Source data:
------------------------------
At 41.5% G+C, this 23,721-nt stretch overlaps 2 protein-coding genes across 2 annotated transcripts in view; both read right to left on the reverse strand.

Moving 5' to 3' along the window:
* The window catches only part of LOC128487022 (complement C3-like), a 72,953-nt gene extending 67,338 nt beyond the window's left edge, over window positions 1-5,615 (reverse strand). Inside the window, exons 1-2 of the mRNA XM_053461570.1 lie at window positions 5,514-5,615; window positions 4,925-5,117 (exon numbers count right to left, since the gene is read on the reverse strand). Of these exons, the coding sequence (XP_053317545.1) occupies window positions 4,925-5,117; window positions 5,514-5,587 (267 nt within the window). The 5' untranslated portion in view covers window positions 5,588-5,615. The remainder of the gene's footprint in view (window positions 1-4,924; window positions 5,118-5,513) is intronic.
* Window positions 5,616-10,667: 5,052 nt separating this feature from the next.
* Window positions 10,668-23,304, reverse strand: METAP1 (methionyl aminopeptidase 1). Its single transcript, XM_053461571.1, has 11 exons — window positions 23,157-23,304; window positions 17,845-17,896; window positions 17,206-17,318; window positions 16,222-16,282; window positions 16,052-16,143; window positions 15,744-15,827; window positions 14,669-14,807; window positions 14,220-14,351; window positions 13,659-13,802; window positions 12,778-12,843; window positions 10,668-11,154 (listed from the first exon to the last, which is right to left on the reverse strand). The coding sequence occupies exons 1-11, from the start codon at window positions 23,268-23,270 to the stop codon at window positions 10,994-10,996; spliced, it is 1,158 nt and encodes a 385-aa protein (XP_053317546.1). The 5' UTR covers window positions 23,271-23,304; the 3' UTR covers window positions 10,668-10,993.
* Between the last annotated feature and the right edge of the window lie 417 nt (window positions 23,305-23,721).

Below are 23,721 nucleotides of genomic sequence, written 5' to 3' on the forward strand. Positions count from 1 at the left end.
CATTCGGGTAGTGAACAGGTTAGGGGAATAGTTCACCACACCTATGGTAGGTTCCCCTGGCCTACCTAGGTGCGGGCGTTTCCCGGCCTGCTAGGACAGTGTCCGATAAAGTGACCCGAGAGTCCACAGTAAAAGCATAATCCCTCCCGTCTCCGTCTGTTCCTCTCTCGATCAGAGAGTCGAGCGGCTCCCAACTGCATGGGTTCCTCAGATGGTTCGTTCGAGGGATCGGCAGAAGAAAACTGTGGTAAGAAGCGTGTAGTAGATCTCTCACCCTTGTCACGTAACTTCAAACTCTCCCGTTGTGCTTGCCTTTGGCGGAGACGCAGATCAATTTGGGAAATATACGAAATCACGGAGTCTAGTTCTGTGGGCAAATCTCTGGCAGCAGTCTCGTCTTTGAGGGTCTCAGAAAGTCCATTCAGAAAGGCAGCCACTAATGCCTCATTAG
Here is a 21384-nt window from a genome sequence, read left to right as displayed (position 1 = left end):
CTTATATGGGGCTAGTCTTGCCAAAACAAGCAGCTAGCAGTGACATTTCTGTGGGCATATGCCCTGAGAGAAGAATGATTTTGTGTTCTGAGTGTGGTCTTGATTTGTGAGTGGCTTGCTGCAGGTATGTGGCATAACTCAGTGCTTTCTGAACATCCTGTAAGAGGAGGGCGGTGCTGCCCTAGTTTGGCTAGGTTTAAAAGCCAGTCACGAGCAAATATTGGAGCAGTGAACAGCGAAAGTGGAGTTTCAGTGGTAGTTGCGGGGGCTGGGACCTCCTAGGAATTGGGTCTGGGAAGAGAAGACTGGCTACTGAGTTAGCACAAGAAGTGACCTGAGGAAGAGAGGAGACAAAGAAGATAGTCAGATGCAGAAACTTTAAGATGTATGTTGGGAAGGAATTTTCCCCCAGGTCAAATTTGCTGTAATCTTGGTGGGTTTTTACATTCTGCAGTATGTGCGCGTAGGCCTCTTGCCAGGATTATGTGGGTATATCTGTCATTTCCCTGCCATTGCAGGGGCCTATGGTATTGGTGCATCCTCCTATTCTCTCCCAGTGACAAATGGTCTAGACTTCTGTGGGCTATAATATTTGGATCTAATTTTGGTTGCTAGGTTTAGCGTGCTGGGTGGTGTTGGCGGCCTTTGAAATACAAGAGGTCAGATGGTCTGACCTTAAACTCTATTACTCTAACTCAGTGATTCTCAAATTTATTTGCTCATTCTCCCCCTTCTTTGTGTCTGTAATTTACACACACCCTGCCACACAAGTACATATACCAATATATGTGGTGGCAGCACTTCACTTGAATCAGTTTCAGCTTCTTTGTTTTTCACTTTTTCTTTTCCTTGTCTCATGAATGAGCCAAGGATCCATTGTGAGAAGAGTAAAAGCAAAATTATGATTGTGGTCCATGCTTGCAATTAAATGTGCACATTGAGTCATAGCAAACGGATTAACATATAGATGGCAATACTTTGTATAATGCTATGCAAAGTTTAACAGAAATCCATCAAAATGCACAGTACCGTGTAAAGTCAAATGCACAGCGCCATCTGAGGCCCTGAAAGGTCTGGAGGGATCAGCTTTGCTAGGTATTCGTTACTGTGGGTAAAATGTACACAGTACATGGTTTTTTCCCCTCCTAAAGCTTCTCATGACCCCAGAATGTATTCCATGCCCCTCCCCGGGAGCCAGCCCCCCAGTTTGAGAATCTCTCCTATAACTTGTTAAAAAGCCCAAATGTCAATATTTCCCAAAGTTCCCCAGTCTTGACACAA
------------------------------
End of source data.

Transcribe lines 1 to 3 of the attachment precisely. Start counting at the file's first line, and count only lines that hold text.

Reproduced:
At 41.5% G+C, this 23,721-nt stretch overlaps 2 protein-coding genes across 2 annotated transcripts in view; both read right to left on the reverse strand.

Moving 5' to 3' along the window:
* The window catches only part of LOC128487022 (complement C3-like), a 72,953-nt gene extending 67,338 nt beyond the window's left edge, over window positions 1-5,615 (reverse strand). Inside the window, exons 1-2 of the mRNA XM_053461570.1 lie at window positions 5,514-5,615; window positions 4,925-5,117 (exon numbers count right to left, since the gene is read on the reverse strand). Of these exons, the coding sequence (XP_053317545.1) occupies window positions 4,925-5,117; window positions 5,514-5,587 (267 nt within the window). The 5' untranslated portion in view covers window positions 5,588-5,615. The remainder of the gene's footprint in view (window positions 1-4,924; window positions 5,118-5,513) is intronic.